With Monday's news that state regulators had revoked the liquor license of the Wild Alaskan in Kodiak, most people will likely never be able to answer the following question: Just what, exactly, is a floating strip club like?
But after a trip to Kodiak to cover a U.S. Senate candidate debate in early October, I happen to be uniquely positioned to shed a little light into the dark corners of the 120-foot converted Bering Sea crabbing boat.
On the night of Oct. 1, I unwound over a beer with a friend at a downtown Kodiak bar, following my coverage for the Alaska Dispatch News of a lively fisheries discussion between incumbent Democratic U.S. Sen. Mark Begich and Republican challenger Dan Sullivan.
It was a quiet evening, until a middle-aged, heavily intoxicated Kodiak fisherman stumbled in, claiming to have $11,000 in his pocket after four months on the Bering Sea. After declaring all politicians to be pathetic talking heads and ordering a round of "duck fart" shots -- a whiskey-based drink apparently favored by Phil Harris, the late star of the TV show "Deadliest Catch" -- the fisherman told us he was leaving to catch the water taxi to the floating strip club, which he described using terms not fit for a family publication. And he encouraged us to join him.
I'd never been to a strip club before, but I made a quick decision that there is probably no better way to experience one for the first time than by taking a water taxi to a floating crab boat in the waters off Kodiak Island.
At the dock, just a few blocks from the bar, we were met by the water taxi, helmed by a trim, casually dressed man who greeted the fisherman using more unprintable language, then asked about his progress through rehab.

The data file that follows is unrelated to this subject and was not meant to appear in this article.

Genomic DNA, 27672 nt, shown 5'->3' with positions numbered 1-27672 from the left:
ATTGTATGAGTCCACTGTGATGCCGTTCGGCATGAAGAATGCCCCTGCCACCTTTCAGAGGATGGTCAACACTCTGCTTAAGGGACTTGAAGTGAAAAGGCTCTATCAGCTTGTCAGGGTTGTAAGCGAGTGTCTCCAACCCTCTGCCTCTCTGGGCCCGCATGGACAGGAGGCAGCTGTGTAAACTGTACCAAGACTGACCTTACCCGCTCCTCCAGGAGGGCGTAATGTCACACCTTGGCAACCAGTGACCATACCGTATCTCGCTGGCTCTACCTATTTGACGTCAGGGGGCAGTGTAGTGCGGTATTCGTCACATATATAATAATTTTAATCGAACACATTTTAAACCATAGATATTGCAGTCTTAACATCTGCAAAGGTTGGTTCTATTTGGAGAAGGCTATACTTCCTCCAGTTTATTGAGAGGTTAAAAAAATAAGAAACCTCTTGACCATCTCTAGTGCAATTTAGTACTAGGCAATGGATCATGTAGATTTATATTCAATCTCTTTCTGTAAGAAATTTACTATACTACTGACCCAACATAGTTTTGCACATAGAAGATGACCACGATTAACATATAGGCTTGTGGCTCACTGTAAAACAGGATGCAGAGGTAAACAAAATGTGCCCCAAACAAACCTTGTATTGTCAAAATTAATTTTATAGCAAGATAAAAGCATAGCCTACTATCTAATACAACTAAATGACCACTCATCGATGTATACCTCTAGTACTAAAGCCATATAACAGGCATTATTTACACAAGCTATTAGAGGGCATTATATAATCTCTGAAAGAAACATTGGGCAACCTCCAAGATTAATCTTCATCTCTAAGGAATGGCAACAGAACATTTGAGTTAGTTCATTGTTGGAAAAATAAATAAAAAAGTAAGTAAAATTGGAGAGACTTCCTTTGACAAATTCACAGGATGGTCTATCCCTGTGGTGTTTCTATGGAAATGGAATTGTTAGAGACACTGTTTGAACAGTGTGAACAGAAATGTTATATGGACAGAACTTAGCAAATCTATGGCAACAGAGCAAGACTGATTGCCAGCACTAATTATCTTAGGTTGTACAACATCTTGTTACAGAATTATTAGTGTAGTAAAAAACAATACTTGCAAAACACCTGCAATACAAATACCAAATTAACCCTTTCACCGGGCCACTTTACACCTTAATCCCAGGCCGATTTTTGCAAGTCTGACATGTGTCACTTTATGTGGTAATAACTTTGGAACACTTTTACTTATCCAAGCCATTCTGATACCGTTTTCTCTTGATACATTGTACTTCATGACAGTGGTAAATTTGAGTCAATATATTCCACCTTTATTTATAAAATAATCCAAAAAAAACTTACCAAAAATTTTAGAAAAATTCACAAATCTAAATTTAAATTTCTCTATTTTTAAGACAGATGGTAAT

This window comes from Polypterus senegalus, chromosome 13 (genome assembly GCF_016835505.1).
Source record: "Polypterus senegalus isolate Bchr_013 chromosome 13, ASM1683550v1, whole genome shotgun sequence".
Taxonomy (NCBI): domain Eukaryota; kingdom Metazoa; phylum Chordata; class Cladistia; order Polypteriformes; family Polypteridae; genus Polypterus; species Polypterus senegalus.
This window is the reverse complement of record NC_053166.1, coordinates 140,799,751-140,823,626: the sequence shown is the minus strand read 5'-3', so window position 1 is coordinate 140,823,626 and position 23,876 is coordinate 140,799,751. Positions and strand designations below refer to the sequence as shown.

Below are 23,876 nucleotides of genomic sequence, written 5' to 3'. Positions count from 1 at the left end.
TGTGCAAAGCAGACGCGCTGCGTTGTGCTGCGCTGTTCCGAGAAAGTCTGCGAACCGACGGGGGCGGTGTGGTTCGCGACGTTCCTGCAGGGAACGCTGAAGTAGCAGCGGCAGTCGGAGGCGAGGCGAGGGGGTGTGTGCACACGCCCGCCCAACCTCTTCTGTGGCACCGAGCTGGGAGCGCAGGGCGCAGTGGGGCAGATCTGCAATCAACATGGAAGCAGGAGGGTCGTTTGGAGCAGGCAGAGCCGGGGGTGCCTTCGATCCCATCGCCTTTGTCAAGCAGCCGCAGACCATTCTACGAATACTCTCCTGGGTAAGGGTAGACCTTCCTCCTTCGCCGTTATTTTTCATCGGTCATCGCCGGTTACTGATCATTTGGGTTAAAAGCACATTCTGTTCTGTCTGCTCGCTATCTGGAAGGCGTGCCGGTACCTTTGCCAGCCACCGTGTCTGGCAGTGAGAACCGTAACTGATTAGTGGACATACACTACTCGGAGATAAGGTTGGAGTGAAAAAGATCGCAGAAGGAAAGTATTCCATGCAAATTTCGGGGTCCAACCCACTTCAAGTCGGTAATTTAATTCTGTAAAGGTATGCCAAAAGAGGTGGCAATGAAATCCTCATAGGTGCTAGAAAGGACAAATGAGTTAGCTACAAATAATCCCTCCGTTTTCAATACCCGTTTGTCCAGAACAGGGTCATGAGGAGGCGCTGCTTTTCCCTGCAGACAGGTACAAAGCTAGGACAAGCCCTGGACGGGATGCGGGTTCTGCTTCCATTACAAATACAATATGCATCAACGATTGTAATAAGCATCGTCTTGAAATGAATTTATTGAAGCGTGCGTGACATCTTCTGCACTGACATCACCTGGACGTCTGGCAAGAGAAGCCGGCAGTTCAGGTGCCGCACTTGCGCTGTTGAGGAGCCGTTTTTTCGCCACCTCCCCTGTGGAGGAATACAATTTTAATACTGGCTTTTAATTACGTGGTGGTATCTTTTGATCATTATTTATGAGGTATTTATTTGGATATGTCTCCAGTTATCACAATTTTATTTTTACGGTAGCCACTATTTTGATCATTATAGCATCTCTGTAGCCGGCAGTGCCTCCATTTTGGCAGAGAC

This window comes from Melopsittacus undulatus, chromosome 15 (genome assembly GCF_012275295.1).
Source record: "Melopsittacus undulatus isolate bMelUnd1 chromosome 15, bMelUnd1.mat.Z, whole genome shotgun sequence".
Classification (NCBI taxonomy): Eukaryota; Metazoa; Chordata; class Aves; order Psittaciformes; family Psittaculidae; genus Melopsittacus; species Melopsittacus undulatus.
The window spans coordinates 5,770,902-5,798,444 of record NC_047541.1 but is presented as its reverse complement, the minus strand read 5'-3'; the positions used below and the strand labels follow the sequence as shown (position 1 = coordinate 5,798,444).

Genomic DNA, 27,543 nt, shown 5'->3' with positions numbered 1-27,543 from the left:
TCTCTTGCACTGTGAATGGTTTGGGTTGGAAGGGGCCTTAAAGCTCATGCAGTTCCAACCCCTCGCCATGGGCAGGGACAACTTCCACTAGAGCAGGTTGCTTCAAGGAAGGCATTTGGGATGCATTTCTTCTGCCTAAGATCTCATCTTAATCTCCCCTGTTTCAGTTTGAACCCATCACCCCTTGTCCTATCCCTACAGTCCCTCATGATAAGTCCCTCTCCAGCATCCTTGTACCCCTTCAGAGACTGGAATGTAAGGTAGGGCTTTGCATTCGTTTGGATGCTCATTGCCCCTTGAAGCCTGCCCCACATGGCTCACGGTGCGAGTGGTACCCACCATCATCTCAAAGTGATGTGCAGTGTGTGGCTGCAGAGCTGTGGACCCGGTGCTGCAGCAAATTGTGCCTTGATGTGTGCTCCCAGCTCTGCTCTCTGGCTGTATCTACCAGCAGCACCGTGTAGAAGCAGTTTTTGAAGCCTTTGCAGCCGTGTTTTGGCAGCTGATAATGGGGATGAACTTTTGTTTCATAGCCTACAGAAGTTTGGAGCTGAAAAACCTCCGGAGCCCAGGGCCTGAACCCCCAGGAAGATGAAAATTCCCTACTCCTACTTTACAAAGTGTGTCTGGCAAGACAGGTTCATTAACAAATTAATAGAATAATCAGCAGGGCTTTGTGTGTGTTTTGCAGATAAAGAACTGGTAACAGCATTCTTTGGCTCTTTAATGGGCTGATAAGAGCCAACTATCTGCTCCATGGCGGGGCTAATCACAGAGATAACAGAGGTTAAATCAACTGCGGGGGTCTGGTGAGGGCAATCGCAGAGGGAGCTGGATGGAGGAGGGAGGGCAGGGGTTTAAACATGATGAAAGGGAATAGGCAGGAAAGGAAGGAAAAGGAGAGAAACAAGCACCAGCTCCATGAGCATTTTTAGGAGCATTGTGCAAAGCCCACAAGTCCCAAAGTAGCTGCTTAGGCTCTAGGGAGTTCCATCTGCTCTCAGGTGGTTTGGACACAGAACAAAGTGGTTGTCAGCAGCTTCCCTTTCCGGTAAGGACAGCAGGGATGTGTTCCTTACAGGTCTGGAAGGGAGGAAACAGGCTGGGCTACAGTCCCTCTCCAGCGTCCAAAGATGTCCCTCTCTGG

As we pushed off from the dock, and tried on the hair-band rocker wigs a previous party had apparently left behind on the boat, we were asked to sign a register, and a few ground rules were explained -- namely, that the water taxi left every hour on the hour, and that the shuttle would cost us $20 round trip.
We slowly approached the Wild Alaskan, which in the darkness resembled a gigantic floating bathtub trimmed with Christmas lights. A bulky figure -- the bouncer, we learned later -- emerged to steady the water taxi as we drew alongside. Then we hopped on board.
Inside were smooth wood floors, dim-but-warm lighting, a full bar, a sound system blasting hip-hop music, and three nude dancers, one heavily tattooed -- including a stencil on one buttock that read: "YOUR NAME."
There were also two other patrons, who promptly left as soon as we showed up.
For the next hour, my friend and I sat awkwardly sipping drinks poured by a surly looking bartender wearing a Patagonia trucker's hat that would have been more at home on a hipster's head in Spenard than at anchor in Kodiak. Behind us, the women gyrated on a makeshift stage; one of them headed off into the darkness at the other end of the boat, sloshed fisherman in tow.
After several times gently turning down offers of lap dances, my friend and I learned through conversation that Kodiak was, in fact, a great place to be an exotic dancer, and that the one-to-one performer-to-customer ratio stemmed from regular patrons being busy in the lead-up to fishing season. It was also "dart night" back in town.
It being late, my friend and I decided to take the water taxi back after an hour, along with our new friend, the fisherman.
With no other customers left on board, the bartender, the bouncer, and the strippers joined us for the ride back. Once on land, we all headed our separate ways. I headed towards my hotel, as the dancers, clad in fur coats, pranced off into the night.
My recollection of the evening has by now mostly faded, along with the more quotidian elements of the U.S. Senate campaign.
But if there are any doubts about the Wild Alaskan's capacity to entertain, there is one quote from the evening that I remembered to jot down. It came from my friend, who proclaimed, as we walked back towards town from the dock: "God almighty, Nat, this was fun."
Nathaniel Herz is a reporter for Alaska Dispatch News.